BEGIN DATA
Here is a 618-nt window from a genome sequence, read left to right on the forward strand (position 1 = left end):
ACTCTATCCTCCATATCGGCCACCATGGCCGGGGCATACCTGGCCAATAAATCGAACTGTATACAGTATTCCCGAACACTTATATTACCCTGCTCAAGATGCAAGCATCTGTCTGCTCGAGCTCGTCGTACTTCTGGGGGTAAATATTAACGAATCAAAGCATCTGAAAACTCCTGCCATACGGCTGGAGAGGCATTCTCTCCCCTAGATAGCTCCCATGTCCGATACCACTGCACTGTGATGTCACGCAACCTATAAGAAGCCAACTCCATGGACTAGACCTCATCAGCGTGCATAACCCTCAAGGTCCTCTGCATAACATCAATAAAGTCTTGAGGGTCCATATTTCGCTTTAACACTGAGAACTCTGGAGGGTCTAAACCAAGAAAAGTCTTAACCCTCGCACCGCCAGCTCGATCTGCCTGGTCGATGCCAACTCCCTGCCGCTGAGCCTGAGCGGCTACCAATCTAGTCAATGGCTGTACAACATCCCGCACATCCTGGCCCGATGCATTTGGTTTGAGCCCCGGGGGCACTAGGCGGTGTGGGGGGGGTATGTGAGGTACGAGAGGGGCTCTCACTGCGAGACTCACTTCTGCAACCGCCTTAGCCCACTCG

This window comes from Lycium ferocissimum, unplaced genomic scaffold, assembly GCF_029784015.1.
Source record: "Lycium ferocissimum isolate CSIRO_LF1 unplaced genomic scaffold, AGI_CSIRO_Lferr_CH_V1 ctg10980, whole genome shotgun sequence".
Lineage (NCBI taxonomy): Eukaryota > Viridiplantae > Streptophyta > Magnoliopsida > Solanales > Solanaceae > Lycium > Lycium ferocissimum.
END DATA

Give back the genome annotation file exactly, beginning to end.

Here is a 618-nt window from a genome sequence, read left to right on the forward strand (position 1 = left end):
ACTCTATCCTCCATATCGGCCACCATGGCCGGGGCATACCTGGCCAATAAATCGAACTGTATACAGTATTCCCGAACACTTATATTACCCTGCTCAAGATGCAAGCATCTGTCTGCTCGAGCTCGTCGTACTTCTGGGGGTAAATATTAACGAATCAAAGCATCTGAAAACTCCTGCCATACGGCTGGAGAGGCATTCTCTCCCCTAGATAGCTCCCATGTCCGATACCACTGCACTGTGATGTCACGCAACCTATAAGAAGCCAACTCCATGGACTAGACCTCATCAGCGTGCATAACCCTCAAGGTCCTCTGCATAACATCAATAAAGTCTTGAGGGTCCATATTTCGCTTTAACACTGAGAACTCTGGAGGGTCTAAACCAAGAAAAGTCTTAACCCTCGCACCGCCAGCTCGATCTGCCTGGTCGATGCCAACTCCCTGCCGCTGAGCCTGAGCGGCTACCAATCTAGTCAATGGCTGTACAACATCCCGCACATCCTGGCCCGATGCATTTGGTTTGAGCCCCGGGGGCACTAGGCGGTGTGGGGGGGGTATGTGAGGTACGAGAGGGGCTCTCACTGCGAGACTCACTTCTGCAACCGCCTTAGCCCACTCG

This window comes from Lycium ferocissimum, unplaced genomic scaffold, assembly GCF_029784015.1.
Source record: "Lycium ferocissimum isolate CSIRO_LF1 unplaced genomic scaffold, AGI_CSIRO_Lferr_CH_V1 ctg10980, whole genome shotgun sequence".
Lineage (NCBI taxonomy): Eukaryota > Viridiplantae > Streptophyta > Magnoliopsida > Solanales > Solanaceae > Lycium > Lycium ferocissimum.